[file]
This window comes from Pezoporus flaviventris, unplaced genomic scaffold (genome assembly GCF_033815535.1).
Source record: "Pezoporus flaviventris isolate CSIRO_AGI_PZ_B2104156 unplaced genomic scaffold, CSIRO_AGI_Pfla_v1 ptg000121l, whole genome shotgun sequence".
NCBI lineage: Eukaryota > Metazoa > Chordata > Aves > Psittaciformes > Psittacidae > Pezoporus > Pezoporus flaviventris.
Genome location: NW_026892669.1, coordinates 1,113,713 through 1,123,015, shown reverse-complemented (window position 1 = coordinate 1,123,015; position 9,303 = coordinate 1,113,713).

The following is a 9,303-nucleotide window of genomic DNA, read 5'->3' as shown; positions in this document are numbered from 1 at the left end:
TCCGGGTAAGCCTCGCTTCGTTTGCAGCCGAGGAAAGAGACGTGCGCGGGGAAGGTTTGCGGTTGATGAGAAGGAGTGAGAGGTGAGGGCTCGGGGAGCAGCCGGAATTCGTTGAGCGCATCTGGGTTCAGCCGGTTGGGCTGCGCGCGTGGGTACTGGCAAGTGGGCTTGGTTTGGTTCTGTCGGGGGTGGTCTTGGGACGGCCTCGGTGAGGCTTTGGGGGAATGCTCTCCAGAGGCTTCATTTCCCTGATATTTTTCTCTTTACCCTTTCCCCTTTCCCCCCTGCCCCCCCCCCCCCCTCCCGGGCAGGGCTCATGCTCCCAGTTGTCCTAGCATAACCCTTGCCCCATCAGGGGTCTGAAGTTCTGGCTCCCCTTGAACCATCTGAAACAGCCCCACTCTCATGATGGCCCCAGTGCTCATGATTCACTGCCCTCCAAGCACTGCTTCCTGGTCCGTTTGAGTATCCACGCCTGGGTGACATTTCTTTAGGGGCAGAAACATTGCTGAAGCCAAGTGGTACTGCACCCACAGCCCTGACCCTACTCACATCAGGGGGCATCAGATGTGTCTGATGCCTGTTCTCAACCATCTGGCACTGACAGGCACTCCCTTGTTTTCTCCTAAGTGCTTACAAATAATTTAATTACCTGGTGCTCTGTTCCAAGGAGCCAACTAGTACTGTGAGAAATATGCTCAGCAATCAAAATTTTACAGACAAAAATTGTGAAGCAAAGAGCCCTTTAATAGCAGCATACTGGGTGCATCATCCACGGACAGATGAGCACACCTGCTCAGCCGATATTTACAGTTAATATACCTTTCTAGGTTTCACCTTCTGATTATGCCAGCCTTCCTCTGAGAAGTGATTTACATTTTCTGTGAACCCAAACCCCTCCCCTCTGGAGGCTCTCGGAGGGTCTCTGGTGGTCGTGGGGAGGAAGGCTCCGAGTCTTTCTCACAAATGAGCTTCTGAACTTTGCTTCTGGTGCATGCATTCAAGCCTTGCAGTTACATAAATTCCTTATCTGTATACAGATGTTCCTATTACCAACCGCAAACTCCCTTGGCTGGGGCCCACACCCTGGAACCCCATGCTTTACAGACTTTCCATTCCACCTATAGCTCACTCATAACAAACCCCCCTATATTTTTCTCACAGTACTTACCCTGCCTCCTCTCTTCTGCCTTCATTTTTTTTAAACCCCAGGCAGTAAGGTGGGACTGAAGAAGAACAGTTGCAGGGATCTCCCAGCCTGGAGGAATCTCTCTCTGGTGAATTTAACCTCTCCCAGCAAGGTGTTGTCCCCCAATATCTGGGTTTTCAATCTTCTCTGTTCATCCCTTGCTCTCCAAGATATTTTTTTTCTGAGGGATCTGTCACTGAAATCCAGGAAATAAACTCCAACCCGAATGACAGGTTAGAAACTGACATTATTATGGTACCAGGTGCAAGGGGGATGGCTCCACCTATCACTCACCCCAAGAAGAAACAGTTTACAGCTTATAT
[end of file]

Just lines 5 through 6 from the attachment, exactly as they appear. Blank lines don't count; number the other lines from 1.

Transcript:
The following is a 9,303-nucleotide window of genomic DNA, read 5'->3' as shown; positions in this document are numbered from 1 at the left end:
TCCGGGTAAGCCTCGCTTCGTTTGCAGCCGAGGAAAGAGACGTGCGCGGGGAAGGTTTGCGGTTGATGAGAAGGAGTGAGAGGTGAGGGCTCGGGGAGCAGCCGGAATTCGTTGAGCGCATCTGGGTTCAGCCGGTTGGGCTGCGCGCGTGGGTACTGGCAAGTGGGCTTGGTTTGGTTCTGTCGGGGGTGGTCTTGGGACGGCCTCGGTGAGGCTTTGGGGGAATGCTCTCCAGAGGCTTCATTTCCCTGATATTTTTCTCTTTACCCTTTCCCCTTTCCCCCCTGCCCCCCCCCCCCCCTCCCGGGCAGGGCTCATGCTCCCAGTTGTCCTAGCATAACCCTTGCCCCATCAGGGGTCTGAAGTTCTGGCTCCCCTTGAACCATCTGAAACAGCCCCACTCTCATGATGGCCCCAGTGCTCATGATTCACTGCCCTCCAAGCACTGCTTCCTGGTCCGTTTGAGTATCCACGCCTGGGTGACATTTCTTTAGGGGCAGAAACATTGCTGAAGCCAAGTGGTACTGCACCCACAGCCCTGACCCTACTCACATCAGGGGGCATCAGATGTGTCTGATGCCTGTTCTCAACCATCTGGCACTGACAGGCACTCCCTTGTTTTCTCCTAAGTGCTTACAAATAATTTAATTACCTGGTGCTCTGTTCCAAGGAGCCAACTAGTACTGTGAGAAATATGCTCAGCAATCAAAATTTTACAGACAAAAATTGTGAAGCAAAGAGCCCTTTAATAGCAGCATACTGGGTGCATCATCCACGGACAGATGAGCACACCTGCTCAGCCGATATTTACAGTTAATATACCTTTCTAGGTTTCACCTTCTGATTATGCCAGCCTTCCTCTGAGAAGTGATTTACATTTTCTGTGAACCCAAACCCCTCCCCTCTGGAGGCTCTCGGAGGGTCTCTGGTGGTCGTGGGGAGGAAGGCTCCGAGTCTTTCTCACAAATGAGCTTCTGAACTTTGCTTCTGGTGCATGCATTCAAGCCTTGCAGTTACATAAATTCCTTATCTGTATACAGATGTTCCTATTACCAACCGCAAACTCCCTTGGCTGGGGCCCACACCCTGGAACCCCATGCTTTACAGACTTTCCATTCCACCTATAGCTCACTCATAACAAACCCCCCTATATTTTTCTCACAGTACTTACCCTGCCTCCTCTCTTCTGCCTTCATTTTTTTTAAACCCCAGGCAGTAAGGTGGGACTGAAGAAGAACAGTTGCAGGGATCTCCCAGCCTGGAGGAATCTCTCTCTGGTGAATTTAACCTCTCCCAGCAAGGTGTTGTCCCCCAATATCTGGGTTTTCAATCTTCTCTGTTCATCCCTTGCTCTCCAAGATATTTTTTTTCTGAGGGATCTGTCACTGAAATCCAGGAAATAAACTCCAACCCGAATGACAGGTTAGAAACTGACATTATTATGGTACCAGGTGCAAGGGGGATGGCTCCACCTATCACTCACCCCAAGAAGAAACAGTTTACAGCTTATAT